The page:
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ing instinct for equality? There certainly is. Not
First, as to the facts. There is no doubt that men
Which is right?
Why men differ in capacity
superior to others. (2) The great difference in men is due not so much to their birth as to what happens to them after they are born, due to their home, their food, their schools, and all the other opportunities or misfortunes which come to them. Professor Cattell has found that of one thousand leading men of science in the United States, one hundred and thirty-four were born in Massachusetts, three in Georgia, and that for each million of population Massachusetts and Connecticut have had a hundred scientific men of high standing; the states of the Southern seaboard but two. No one can doubt that this means simply that boys in Massachusetts and Connecticut have had a better opportunity than boys in Carolina or Georgia. The Edwards family, which has included a great number of conspicuous men, is a notable example of the fact that to be born from a sound and capable stock gives one a great advantage. Certain other stocks or strains are undoubtedly defective. But there are also a great many sound stocks or strains which have thus far produced few eminent men. In this country leaders are constantly coming up from the ranks. This tends to show that ability is more widely distributed than is sometimes supposed. Opportunity or the lack of it is very often what decides whether a man shall be eminent or remain as one of the great mass of people. The great point, however, is not whether men are now exactly equal or ever will be. The fundamental idea of democracy is that every one ought to have a chance to show what is in him. And the striking fact is that we cannot find out who the really great men are unless we give every man a chance. The fault with the old method of government for the benefit of a few was not only that it was selfish, but that it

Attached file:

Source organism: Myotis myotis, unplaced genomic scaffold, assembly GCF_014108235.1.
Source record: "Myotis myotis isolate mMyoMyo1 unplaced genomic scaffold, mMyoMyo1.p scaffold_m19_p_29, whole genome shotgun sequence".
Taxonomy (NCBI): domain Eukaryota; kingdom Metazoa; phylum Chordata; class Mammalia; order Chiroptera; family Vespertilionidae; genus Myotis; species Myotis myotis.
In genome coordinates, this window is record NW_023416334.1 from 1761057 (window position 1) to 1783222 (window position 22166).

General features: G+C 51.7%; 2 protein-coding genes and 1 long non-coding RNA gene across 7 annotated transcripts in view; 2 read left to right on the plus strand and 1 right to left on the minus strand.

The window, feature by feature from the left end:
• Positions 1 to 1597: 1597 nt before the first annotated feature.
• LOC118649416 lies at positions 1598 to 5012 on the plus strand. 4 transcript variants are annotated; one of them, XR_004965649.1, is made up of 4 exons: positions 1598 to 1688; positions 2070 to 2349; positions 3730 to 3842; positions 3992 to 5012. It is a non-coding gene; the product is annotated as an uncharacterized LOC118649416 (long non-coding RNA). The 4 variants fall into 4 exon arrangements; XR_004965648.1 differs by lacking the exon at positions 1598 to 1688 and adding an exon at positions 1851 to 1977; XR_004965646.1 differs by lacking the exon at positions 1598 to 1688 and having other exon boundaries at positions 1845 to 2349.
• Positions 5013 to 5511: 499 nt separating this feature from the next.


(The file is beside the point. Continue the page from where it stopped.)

Coöperation better than exclusive
did not select those who were really the best. If we think that men are born unequal in the sense that one class is born better than another, we shall trouble ourselves little about the supposedly inferior group. But if we think that every man should have a fair and equal chance, we shall be in the way of finding out who our real poets, inventors, scholars, and leaders are.